Friday, July 17, 2009

Photo radar? There’s an app for that

Noting that Washington, DC, law enforcement has raked in nearly $1 billion – with a B – from photo radar cameras since 2005, the District’s police chief has naturally condemned an iPhone app that alerts users to the location of speed and red-light photo radar units.

Police Chief Cathy Lanier said using the app is a “cowardly tactic” and vowed the areas various police departments would step up efforts to nail speeders and red-light runners.

Developed by PhantomAlert Corp., the Trapster app uses GPS satellites and user feedback to locate, update and signal iPhone users that they are near a photo radar setup. The DC area has some 290 such setups.

The chief argues that photo radar has reduced collisions and helped to tame the hell-for-leather attitude of many area drivers – who are to my mind no doubt so frustrated after hours of crawling along the Beltway or other so-called “thorough” fares that they can’t help but mash on the pedal.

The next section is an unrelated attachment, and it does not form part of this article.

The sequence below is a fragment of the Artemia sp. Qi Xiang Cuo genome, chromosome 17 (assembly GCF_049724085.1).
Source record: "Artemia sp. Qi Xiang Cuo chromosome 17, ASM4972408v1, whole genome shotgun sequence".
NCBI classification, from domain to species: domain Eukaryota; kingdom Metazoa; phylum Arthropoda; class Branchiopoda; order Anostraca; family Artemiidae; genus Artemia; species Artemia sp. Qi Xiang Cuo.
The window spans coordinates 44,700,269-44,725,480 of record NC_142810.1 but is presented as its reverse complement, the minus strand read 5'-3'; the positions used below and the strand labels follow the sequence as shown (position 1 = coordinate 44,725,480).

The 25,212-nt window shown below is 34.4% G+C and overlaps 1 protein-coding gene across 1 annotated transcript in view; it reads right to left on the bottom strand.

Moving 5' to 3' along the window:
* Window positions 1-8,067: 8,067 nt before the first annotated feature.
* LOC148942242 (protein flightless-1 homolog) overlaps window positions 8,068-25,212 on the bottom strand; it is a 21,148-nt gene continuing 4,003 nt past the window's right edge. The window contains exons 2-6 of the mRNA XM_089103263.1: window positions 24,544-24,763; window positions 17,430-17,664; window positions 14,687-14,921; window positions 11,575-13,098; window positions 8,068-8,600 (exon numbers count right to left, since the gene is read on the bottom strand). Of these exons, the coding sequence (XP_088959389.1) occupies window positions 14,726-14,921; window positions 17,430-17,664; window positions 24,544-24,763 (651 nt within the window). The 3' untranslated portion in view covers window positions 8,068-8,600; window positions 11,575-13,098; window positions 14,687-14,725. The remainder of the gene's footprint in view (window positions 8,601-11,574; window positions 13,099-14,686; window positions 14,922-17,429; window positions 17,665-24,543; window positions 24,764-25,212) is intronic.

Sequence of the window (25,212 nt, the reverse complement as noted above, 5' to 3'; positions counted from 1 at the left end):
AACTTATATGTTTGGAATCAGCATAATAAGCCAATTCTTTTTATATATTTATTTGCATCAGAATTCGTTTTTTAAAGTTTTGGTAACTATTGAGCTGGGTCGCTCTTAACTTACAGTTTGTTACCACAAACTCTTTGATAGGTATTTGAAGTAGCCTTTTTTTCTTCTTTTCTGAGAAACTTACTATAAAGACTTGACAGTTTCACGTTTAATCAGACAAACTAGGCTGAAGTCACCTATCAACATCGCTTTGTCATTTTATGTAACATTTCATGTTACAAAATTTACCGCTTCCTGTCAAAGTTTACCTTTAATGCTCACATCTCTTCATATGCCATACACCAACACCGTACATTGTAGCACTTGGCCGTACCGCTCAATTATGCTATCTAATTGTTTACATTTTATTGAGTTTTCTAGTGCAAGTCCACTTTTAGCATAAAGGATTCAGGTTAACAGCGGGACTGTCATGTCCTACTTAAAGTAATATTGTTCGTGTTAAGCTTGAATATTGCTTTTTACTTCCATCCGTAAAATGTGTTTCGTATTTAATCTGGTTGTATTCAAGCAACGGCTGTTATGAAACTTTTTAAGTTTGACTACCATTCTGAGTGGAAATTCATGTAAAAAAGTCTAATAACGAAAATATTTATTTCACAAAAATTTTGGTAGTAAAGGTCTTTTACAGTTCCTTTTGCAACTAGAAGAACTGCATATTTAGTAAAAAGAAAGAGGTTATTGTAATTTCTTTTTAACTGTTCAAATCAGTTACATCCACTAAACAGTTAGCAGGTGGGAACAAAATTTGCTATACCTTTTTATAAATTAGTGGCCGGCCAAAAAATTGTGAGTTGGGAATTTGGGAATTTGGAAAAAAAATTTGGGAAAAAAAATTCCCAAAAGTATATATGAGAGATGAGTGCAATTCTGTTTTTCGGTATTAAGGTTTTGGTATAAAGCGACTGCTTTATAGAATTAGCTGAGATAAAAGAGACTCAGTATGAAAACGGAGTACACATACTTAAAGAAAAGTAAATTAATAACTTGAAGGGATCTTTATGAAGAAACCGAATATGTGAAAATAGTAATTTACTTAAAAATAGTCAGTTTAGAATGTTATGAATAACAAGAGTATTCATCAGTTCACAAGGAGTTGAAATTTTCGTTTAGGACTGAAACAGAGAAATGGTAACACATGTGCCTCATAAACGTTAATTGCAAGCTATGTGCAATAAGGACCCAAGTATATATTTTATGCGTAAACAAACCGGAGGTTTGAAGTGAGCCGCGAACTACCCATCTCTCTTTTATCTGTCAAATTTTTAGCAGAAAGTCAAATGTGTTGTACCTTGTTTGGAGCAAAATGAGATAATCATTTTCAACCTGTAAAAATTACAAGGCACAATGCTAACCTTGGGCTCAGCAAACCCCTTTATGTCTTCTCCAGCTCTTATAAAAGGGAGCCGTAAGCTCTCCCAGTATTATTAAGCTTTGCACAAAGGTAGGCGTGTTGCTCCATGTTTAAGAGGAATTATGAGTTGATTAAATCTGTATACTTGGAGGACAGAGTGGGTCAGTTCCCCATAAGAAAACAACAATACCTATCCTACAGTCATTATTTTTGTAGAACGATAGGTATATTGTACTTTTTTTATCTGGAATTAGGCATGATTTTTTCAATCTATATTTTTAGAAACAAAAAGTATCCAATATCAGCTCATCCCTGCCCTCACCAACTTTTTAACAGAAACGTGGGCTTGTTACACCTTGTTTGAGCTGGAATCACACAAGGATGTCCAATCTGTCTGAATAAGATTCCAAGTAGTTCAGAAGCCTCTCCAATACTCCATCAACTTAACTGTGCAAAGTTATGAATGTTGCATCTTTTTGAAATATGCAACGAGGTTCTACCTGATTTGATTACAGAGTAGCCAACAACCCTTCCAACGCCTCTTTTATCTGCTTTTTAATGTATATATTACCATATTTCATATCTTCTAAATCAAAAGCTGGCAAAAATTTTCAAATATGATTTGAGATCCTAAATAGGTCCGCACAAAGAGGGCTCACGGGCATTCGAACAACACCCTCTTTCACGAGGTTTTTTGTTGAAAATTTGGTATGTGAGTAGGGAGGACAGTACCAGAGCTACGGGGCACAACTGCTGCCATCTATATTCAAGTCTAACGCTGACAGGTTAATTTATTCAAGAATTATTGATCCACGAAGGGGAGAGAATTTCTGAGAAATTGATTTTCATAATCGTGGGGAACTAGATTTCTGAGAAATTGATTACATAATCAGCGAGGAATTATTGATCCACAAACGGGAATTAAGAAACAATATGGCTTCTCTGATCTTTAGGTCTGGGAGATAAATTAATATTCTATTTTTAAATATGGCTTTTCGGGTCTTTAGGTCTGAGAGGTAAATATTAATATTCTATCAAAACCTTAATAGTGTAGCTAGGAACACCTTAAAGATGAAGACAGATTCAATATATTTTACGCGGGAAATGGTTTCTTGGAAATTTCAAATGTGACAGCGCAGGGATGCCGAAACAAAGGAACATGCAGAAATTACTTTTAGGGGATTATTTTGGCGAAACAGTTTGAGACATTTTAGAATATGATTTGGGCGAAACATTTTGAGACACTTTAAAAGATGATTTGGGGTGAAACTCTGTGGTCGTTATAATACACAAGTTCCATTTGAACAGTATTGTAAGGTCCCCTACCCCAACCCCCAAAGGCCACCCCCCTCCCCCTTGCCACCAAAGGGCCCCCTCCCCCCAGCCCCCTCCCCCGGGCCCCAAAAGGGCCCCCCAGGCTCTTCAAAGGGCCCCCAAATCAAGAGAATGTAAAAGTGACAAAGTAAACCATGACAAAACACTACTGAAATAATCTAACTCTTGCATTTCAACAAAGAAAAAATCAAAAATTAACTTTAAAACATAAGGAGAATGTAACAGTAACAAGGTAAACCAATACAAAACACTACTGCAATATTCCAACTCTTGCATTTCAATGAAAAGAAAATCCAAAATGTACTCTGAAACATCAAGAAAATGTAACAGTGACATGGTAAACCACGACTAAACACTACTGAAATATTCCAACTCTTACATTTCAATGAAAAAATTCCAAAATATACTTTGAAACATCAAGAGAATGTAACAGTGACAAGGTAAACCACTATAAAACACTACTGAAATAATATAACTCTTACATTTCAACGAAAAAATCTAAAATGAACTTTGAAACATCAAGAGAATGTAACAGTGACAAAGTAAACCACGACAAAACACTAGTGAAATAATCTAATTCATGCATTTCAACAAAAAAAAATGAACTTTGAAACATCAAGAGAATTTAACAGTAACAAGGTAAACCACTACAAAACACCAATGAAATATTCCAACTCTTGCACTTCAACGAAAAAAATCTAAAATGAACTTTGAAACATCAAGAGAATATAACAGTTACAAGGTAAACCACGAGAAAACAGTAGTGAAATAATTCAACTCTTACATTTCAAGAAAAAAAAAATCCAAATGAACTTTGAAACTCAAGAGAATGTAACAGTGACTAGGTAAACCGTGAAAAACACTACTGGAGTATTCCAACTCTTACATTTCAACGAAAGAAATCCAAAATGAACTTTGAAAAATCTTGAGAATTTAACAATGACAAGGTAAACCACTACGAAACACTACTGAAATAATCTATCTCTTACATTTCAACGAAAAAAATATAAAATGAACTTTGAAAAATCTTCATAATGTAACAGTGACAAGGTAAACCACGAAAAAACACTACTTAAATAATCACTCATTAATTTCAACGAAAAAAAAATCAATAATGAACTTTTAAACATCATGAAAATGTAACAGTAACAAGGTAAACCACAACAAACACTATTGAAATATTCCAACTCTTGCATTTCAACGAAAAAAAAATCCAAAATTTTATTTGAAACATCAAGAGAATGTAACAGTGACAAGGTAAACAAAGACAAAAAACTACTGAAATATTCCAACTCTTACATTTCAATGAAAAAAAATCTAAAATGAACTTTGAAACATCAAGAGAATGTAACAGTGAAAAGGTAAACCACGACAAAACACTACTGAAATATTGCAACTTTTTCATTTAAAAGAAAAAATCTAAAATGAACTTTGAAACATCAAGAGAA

More than once I’ve spent more time driving from the Baltimore airport into DC than I did getting to my departure airport and flying to Washington.

Personally, this sounds like something that gives you fair warning, just as a sign would, and then it’s up to you to decide whether to stop or back it down. And unlike radar detectors, it’s not illegal.

1 comment:

  1. Columbus, OH, started using photo radar a month ago. It generated a whopping 100,000 citations, with some unlucky-careless-reckless drivers collecting several. People are not happy, but the cash register in the city has been ringing non-stop: http://dispatch.com/live/content/local_news/stories/2009/08/01/Heathcameras.ART_ART_08-01-09_A1_O1EL5N1.html?sid=101

    ReplyDelete

Leave a comment here.